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Rolling Stock into Options

Let's say, for the moment, that you aren't hilariously under-invested into this gap higher.

And maybe you picked up some stock a few weeks ago that's doing pretty well.

In my humble opinion, you actually may want to consider converting your stock position to options, as the cost of owning options has dramatically dropped over the past few weeks.

The Rationale

The chart above (courtesy of LiveVol) is a comparison of the 30 day implied volatility (red) and the 20 day historical volatility (blue).

You can see that vol is selling off hard enough to trade at a discount to actual volatility, which often marks attractive levels to pick up premium.

But on top of that, vol is coming back to levels not seen since we really rolled over hard. I'm not a big support/resistance fan on volatility but for the moment it could make sense to own options.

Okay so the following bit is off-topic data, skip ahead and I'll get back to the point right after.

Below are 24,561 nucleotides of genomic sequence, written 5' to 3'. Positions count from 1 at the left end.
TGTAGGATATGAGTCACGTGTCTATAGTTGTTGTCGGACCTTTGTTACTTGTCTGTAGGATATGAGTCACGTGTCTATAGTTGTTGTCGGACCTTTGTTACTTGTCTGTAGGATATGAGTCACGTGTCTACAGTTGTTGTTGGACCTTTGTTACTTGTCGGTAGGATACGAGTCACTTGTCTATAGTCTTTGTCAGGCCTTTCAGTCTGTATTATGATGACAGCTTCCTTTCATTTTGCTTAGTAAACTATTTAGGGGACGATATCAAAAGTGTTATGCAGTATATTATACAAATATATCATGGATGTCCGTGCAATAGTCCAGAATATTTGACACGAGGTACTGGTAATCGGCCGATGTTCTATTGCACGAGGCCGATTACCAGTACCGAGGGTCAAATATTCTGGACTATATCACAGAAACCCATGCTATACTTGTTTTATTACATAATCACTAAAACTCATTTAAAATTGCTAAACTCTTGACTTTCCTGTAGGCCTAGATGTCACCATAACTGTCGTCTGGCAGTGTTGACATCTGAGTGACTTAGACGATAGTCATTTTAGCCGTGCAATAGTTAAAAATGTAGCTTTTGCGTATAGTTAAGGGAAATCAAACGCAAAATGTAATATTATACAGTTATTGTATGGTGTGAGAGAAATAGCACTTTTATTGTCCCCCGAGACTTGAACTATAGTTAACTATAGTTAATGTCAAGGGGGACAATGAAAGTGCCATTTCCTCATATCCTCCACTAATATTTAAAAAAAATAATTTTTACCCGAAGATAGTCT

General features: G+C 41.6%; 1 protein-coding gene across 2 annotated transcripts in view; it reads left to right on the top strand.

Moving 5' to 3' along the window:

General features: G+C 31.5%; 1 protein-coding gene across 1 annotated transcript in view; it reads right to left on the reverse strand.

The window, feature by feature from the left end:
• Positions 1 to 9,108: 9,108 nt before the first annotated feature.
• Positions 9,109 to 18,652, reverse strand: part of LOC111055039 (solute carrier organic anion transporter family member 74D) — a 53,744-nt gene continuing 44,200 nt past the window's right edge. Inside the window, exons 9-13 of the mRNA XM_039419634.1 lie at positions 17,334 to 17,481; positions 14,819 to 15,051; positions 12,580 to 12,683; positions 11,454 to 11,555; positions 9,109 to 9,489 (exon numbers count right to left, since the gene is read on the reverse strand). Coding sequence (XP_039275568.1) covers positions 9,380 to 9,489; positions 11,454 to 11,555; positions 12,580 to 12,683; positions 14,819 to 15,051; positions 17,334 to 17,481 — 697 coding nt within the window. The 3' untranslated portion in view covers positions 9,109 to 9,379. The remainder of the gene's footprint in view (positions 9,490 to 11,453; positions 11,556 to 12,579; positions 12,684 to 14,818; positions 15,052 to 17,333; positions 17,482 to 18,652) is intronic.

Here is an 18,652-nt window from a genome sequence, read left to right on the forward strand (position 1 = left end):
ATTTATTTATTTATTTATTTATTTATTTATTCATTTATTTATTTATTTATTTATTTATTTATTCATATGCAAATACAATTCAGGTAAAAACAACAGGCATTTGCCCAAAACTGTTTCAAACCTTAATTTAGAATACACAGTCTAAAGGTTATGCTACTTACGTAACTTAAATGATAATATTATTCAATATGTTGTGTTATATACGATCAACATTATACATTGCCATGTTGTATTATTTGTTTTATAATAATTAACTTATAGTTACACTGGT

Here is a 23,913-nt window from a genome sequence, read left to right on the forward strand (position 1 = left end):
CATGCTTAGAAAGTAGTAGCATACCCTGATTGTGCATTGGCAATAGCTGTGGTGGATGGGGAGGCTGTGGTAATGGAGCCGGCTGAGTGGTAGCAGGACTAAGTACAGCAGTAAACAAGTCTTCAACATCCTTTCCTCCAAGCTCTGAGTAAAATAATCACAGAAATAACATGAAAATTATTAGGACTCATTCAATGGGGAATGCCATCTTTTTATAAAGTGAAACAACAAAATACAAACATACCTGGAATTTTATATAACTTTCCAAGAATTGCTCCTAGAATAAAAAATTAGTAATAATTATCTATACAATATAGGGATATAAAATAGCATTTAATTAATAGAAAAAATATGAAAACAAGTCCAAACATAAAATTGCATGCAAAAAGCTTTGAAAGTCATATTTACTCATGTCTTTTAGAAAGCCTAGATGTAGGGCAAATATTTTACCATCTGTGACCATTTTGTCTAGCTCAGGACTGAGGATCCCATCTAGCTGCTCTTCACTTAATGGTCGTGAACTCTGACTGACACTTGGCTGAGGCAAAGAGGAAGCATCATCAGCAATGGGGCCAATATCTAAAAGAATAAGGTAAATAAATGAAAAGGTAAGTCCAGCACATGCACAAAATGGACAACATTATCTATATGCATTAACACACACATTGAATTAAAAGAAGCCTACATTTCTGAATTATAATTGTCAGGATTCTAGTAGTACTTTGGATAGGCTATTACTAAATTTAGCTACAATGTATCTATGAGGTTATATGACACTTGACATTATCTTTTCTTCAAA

An Example

Let's say that you picked up 100 shares of $CF around the 148 level. The stock is currently trading at 169, so not a bad trade so far.

The stock does run the risk of reversing, so you want to free up some cash, ease up on the direction, and limit your losses.

So what you could do here was

1. Sell the stock at 170

2. Buy the Feb 165 Call for 19.50

The Tradeoffs

What happens here? First, it reduces your delta from 100 to 60. Second, it reduces the cash needed for this position from $7400 (assuming 50% margin) to $1950.

It also gives you a gamma kick, so if it continues to run, you'll be right. It also locks in a good part of your profits.

The downside? Well, because you're a net buyer of options, the time decay (theta) will start to be an issue. But to avoid that simply go further out in time and choose in the money strikes as opposed to out of the money.

by Steven Place

Steven Place is the founder and head trader at